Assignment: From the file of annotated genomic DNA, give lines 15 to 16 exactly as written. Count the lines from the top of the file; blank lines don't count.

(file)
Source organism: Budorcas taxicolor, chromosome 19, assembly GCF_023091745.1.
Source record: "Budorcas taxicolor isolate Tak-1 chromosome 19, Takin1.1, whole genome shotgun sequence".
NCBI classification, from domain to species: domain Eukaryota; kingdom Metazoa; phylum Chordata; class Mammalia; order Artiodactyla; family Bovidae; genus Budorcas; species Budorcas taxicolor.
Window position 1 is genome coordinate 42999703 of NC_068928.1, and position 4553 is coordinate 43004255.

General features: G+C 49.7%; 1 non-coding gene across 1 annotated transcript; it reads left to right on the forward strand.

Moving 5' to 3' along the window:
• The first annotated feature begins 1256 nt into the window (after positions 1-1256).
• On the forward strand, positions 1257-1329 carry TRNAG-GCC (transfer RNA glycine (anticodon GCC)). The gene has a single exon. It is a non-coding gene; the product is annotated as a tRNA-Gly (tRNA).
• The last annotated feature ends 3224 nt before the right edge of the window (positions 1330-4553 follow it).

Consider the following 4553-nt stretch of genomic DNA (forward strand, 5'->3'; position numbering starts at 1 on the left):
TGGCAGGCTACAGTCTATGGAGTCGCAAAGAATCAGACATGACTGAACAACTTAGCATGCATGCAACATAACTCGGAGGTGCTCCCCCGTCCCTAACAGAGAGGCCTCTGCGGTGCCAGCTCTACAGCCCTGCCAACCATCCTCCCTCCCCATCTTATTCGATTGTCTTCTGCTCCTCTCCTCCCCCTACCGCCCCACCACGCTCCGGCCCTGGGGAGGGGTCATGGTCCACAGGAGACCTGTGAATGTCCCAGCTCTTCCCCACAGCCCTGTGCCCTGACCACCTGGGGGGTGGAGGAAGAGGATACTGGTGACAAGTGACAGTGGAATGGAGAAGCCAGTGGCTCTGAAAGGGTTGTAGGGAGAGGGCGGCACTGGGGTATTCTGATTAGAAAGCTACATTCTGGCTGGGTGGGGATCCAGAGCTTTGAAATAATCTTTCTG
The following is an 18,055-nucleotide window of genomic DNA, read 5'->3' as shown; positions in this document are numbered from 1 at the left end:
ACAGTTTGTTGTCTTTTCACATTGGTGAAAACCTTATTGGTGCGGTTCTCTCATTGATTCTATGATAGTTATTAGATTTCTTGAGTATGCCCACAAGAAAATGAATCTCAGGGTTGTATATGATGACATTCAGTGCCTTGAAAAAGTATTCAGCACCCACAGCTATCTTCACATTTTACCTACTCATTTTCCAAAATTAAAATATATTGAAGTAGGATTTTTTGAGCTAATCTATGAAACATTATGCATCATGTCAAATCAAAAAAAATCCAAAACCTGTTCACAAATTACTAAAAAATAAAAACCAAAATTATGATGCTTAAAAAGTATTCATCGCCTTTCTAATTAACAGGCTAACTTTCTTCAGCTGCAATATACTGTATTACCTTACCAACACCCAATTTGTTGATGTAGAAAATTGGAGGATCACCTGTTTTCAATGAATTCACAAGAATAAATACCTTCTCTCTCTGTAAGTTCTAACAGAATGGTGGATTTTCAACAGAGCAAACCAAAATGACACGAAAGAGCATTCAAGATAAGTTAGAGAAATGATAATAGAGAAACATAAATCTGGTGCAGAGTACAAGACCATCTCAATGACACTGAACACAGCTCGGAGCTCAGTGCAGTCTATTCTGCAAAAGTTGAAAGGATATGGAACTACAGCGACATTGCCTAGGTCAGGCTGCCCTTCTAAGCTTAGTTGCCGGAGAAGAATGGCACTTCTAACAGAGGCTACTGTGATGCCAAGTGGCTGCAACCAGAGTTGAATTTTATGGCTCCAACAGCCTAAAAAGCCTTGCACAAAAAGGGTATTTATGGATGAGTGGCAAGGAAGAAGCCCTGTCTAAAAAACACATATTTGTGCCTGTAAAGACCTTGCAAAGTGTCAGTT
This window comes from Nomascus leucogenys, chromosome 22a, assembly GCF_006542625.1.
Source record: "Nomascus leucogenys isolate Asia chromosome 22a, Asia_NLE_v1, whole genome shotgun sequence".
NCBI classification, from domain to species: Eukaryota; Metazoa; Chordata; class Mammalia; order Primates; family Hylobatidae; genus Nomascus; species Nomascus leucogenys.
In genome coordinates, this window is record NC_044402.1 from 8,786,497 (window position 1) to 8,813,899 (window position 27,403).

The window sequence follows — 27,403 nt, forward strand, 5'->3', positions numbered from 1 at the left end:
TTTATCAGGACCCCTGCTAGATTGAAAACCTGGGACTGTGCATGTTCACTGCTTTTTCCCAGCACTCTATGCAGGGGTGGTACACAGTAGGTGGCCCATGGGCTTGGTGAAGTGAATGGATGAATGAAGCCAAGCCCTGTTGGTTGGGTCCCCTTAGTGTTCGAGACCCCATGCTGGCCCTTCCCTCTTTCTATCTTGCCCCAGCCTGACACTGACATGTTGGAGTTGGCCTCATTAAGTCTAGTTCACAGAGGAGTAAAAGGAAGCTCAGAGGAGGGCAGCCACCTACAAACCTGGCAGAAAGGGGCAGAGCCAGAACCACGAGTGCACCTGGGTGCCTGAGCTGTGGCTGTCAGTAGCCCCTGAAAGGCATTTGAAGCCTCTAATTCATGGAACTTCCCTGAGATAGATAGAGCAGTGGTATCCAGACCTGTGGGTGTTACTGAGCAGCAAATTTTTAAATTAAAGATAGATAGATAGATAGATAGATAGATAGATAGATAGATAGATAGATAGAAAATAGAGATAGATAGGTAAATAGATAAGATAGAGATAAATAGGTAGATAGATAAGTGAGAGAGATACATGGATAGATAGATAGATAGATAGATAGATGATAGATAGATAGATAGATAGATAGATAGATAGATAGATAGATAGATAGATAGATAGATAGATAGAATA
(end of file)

Source record: "Nomascus leucogenys isolate Asia chromosome 22a, Asia_NLE_v1, whole genome shotgun sequence".
NCBI classification, from domain to species: Eukaryota; Metazoa; Chordata; class Mammalia; order Primates; family Hylobatidae; genus Nomascus; species Nomascus leucogenys.